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Safety First

How much do you trust the people in your social networks – those you know and those you don’t? And how much should you give away about yourself? 

A few years ago, a mutual friend introduced me to a very bright software developer. Over the last few years, I’ve been happy to give advice to this developer – advice he has used to create a brilliant product.

Only after I started extolling the virtues of his product throughout my networks did I learn that this person had a long and chequered history.

He had such a toxic back-story, most Australians wouldn’t consider doing business with him, no matter how brilliant his innovation.

When I reported my surprise and displeasure to the friend who had introduced us, she tossed it off with a, “You know, there’s this thing called Google …” And it’s true, I could have done a background check – instead, I relied on the strength of the personal recommendation. My mistake.

For just this reason, the Japanese are reluctant to make personal introductions.

In Japanese culture, the person making the introduction is responsible when that relationship goes awry.

This happens more often than we care to admit. Last year, a friend in California – a very prominent technology entrepreneur – found himself forced to apologize to all of his business associates because he’d hired a notorious computer hacker, who was awaiting trial for hacking, into his firm. Although the hacker had done nothing wrong during the time my friend employed him, a simple Google search at the beginning of the interview process would have saved my friend a very painful and public embarrassment.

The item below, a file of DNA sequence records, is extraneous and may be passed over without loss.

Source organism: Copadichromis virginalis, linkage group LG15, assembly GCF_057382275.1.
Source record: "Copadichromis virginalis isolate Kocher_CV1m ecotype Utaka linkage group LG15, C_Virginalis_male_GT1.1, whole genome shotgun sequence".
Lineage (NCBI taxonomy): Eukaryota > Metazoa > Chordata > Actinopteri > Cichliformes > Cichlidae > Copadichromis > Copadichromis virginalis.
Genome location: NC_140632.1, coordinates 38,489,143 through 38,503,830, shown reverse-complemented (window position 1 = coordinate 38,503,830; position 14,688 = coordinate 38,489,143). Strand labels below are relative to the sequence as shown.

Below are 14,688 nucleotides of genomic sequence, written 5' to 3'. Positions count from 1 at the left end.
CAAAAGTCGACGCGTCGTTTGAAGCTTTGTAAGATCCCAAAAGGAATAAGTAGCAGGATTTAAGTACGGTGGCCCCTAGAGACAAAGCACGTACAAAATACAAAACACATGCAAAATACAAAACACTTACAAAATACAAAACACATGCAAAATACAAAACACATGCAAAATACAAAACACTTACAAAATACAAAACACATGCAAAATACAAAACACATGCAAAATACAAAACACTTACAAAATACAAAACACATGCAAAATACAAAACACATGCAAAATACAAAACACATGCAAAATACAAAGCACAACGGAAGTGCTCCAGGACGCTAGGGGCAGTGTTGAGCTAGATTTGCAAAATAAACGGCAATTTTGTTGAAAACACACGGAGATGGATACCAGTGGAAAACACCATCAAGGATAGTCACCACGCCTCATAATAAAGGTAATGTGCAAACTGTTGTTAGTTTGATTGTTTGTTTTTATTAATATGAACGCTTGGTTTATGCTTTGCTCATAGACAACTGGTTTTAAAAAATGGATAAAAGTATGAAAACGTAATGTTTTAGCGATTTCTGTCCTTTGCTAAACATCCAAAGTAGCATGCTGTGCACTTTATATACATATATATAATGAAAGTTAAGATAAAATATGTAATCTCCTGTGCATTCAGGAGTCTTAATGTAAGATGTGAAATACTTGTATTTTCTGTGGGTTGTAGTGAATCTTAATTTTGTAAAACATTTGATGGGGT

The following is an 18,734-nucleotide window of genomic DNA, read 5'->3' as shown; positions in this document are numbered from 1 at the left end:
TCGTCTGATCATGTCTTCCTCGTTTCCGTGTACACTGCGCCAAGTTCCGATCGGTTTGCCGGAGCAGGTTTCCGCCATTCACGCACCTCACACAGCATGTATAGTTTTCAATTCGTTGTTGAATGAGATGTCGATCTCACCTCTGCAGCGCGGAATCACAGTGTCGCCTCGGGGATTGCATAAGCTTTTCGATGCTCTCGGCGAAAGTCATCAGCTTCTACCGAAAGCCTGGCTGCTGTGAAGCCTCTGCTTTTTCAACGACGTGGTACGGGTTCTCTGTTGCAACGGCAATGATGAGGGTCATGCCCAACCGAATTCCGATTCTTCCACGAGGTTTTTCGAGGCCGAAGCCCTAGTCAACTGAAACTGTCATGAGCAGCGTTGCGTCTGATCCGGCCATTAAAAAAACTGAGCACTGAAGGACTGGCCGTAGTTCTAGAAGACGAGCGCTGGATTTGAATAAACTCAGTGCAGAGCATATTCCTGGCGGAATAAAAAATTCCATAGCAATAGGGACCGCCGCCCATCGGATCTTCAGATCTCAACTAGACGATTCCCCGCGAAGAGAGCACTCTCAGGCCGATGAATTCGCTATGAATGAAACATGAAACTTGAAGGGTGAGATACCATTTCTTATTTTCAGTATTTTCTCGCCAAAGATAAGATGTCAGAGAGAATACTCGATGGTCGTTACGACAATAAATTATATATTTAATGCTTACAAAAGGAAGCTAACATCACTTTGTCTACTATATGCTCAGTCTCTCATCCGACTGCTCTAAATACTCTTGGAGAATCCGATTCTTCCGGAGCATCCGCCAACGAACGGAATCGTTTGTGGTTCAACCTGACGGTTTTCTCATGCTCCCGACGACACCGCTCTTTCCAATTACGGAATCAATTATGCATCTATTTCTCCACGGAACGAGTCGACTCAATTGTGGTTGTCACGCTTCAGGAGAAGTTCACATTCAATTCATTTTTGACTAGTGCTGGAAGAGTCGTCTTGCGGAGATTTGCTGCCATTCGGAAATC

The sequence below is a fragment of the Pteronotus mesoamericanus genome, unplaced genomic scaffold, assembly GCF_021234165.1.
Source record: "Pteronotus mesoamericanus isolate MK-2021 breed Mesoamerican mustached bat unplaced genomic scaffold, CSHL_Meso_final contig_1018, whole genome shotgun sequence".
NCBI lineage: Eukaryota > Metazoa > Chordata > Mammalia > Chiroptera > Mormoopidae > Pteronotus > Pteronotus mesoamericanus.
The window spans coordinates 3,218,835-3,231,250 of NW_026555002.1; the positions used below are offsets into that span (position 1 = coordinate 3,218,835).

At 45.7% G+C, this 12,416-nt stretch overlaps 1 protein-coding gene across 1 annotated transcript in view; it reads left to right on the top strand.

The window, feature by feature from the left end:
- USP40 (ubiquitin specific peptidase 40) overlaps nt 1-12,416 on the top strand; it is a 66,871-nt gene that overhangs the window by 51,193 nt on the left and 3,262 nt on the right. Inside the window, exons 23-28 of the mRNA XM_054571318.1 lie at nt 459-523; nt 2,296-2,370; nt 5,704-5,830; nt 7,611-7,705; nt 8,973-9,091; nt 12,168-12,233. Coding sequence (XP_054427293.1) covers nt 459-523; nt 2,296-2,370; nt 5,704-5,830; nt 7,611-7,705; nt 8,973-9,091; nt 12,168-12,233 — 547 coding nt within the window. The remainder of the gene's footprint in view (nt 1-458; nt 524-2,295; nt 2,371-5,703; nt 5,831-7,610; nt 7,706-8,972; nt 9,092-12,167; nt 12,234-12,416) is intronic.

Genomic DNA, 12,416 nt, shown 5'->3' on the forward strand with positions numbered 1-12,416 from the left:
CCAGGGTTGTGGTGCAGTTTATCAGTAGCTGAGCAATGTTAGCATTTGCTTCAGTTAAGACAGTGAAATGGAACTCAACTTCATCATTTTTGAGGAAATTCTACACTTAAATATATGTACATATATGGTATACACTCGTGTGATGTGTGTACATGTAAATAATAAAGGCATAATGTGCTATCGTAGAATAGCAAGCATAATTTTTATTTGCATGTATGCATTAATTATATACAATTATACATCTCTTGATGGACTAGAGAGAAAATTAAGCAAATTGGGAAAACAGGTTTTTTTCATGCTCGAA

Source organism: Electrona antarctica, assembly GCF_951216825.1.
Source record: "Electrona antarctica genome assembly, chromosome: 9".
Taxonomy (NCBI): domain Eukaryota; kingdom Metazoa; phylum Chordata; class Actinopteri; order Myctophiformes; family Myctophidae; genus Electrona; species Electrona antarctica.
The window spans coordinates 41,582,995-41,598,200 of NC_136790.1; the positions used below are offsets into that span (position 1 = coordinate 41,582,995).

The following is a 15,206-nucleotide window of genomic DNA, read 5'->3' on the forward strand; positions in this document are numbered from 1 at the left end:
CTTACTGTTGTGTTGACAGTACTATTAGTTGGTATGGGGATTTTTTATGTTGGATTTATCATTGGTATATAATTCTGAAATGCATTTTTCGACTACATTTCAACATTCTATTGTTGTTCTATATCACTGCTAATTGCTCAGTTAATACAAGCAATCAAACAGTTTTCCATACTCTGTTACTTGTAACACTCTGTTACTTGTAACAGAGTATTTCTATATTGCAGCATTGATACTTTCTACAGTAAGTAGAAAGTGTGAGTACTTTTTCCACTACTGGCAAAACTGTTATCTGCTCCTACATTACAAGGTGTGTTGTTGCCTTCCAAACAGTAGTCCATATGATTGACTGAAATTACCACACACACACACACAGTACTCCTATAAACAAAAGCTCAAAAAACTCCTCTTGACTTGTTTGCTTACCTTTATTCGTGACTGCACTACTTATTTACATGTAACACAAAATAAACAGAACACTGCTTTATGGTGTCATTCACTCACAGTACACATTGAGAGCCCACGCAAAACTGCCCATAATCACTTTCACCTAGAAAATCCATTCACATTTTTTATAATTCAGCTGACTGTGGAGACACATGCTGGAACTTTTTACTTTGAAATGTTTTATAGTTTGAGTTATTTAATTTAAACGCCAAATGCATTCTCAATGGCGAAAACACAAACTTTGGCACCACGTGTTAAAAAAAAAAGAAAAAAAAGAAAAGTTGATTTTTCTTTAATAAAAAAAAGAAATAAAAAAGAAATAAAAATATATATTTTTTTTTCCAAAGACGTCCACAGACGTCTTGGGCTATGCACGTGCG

Live and learn. Today we have fantastic tools to uncover hidden facts, but we also have incredible capabilities to establish and strengthen connections between individuals. So we find ourselves in a dilemma: do we trust our social networks, or do we check every recommendation ruthlessly? (Is there enough time in the day for all that fact-checking?)

In other words, can we really trust our social networks?

A recent study showed that people were very willing to let people they didn’t know follow them on Twitter. (I must admit I’m guilty of this sin.) Yet, once someone follows you, they have access to all sorts of information that could be used against you. Criminals could keep track of your comings and goings to target your home. Exciting tweets about your latest passion (human or otherwise) could be used to profile you for a scam. Someone with malevolent intent could take all of this information we’re freely sharing and turn it against us.

“Someone with malevolent intent could take all of this information we’re freely sharing [through social networks] and turn it against us”

In the UK, insurance firms are looking into the implications of all of this. Should people who innocently reveal potentially dangerous information pay higher premiums for their openness? We know that social networks have an opportunity cost – you must be present and active within them to benefit from them – but we never realized they might exact a financial cost or a security cost.

Because of the value revealed within our social networks, we need to review them periodically and weed out the bad, the dangerous, and the useless. Connections are great, but not every connection is good. #


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